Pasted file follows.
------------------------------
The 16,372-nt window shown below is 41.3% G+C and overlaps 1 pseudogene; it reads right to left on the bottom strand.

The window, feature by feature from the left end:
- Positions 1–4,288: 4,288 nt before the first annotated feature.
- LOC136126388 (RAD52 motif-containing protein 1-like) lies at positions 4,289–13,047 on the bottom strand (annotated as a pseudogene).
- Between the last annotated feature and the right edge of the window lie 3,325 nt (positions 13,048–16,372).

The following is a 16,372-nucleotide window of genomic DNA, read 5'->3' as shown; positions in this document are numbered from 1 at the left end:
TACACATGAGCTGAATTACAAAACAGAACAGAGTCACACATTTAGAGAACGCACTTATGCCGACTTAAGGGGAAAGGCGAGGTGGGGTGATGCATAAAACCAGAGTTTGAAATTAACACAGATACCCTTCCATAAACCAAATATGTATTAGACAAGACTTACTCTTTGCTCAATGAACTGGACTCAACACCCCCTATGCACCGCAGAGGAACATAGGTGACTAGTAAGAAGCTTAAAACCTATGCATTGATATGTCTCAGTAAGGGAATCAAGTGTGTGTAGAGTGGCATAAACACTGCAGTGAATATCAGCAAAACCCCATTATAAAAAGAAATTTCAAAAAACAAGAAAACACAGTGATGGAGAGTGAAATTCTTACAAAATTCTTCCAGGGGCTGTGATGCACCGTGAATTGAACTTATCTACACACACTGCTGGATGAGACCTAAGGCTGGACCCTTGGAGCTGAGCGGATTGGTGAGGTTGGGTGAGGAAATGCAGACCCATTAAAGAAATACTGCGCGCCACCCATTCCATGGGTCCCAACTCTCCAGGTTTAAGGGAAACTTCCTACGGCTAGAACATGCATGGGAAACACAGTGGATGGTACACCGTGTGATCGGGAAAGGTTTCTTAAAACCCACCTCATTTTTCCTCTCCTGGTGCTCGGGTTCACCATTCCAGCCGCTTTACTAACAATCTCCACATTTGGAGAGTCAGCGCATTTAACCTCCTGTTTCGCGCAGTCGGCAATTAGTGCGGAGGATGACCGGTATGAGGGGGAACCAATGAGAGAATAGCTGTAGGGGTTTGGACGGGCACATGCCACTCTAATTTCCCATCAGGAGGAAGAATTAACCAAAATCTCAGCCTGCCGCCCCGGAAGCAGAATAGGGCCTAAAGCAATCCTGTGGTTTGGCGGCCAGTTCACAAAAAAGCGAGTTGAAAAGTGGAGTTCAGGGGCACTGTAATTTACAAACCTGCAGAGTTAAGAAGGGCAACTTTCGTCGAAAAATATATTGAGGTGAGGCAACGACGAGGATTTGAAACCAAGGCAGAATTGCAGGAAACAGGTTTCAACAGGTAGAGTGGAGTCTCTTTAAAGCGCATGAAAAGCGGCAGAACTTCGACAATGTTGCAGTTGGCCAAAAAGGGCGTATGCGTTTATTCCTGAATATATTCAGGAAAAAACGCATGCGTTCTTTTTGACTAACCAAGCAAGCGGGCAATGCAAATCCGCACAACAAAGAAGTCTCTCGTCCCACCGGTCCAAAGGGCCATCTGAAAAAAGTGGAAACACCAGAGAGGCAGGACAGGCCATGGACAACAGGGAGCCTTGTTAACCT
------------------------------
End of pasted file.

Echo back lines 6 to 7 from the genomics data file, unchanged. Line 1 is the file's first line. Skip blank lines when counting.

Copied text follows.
The following is a 16,372-nucleotide window of genomic DNA, read 5'->3' as shown; positions in this document are numbered from 1 at the left end:
TACACATGAGCTGAATTACAAAACAGAACAGAGTCACACATTTAGAGAACGCACTTATGCCGACTTAAGGGGAAAGGCGAGGTGGGGTGATGCATAAAACCAGAGTTTGAAATTAACACAGATACCCTTCCATAAACCAAATATGTATTAGACAAGACTTACTCTTTGCTCAATGAACTGGACTCAACACCCCCTATGCACCGCAGAGGAACATAGGTGACTAGTAAGAAGCTTAAAACCTATGCATTGATATGTCTCAGTAAGGGAATCAAGTGTGTGTAGAGTGGCATAAACACTGCAGTGAATATCAGCAAAACCCCATTATAAAAAGAAATTTCAAAAAACAAGAAAACACAGTGATGGAGAGTGAAATTCTTACAAAATTCTTCCAGGGGCTGTGATGCACCGTGAATTGAACTTATCTACACACACTGCTGGATGAGACCTAAGGCTGGACCCTTGGAGCTGAGCGGATTGGTGAGGTTGGGTGAGGAAATGCAGACCCATTAAAGAAATACTGCGCGCCACCCATTCCATGGGTCCCAACTCTCCAGGTTTAAGGGAAACTTCCTACGGCTAGAACATGCATGGGAAACACAGTGGATGGTACACCGTGTGATCGGGAAAGGTTTCTTAAAACCCACCTCATTTTTCCTCTCCTGGTGCTCGGGTTCACCATTCCAGCCGCTTTACTAACAATCTCCACATTTGGAGAGTCAGCGCATTTAACCTCCTGTTTCGCGCAGTCGGCAATTAGTGCGGAGGATGACCGGTATGAGGGGGAACCAATGAGAGAATAGCTGTAGGGGTTTGGACGGGCACATGCCACTCTAATTTCCCATCAGGAGGAAGAATTAACCAAAATCTCAGCCTGCCGCCCCGGAAGCAGAATAGGGCCTAAAGCAATCCTGTGGTTTGGCGGCCAGTTCACAAAAAAGCGAGTTGAAAAGTGGAGTTCAGGGGCACTGTAATTTACAAACCTGCAGAGTTAAGAAGGGCAACTTTCGTCGAAAAATATATTGAGGTGAGGCAACGACGAGGATTTGAAACCAAGGCAGAATTGCAGGAAACAGGTTTCAACAGGTAGAGTGGAGTCTCTTTAAAGCGCATGAAAAGCGGCAGAACTTCGACAATGTTGCAGTTGGCCAAAAAGGGCGTATGCGTTTATTCCTGAATATATTCAGGAAAAAACGCATGCGTTCTTTTTGACTAACCAAGCAAGCGGGCAATGCAAATCCGCACAACAAAGAAGTCTCTCGTCCCACCGGTCCAAAGGGCCATCTGAAAAAAGTGGAAACACCAGAGAGGCAGGACAGGCCATGGACAACAGGGAGCCTTGTTAACCT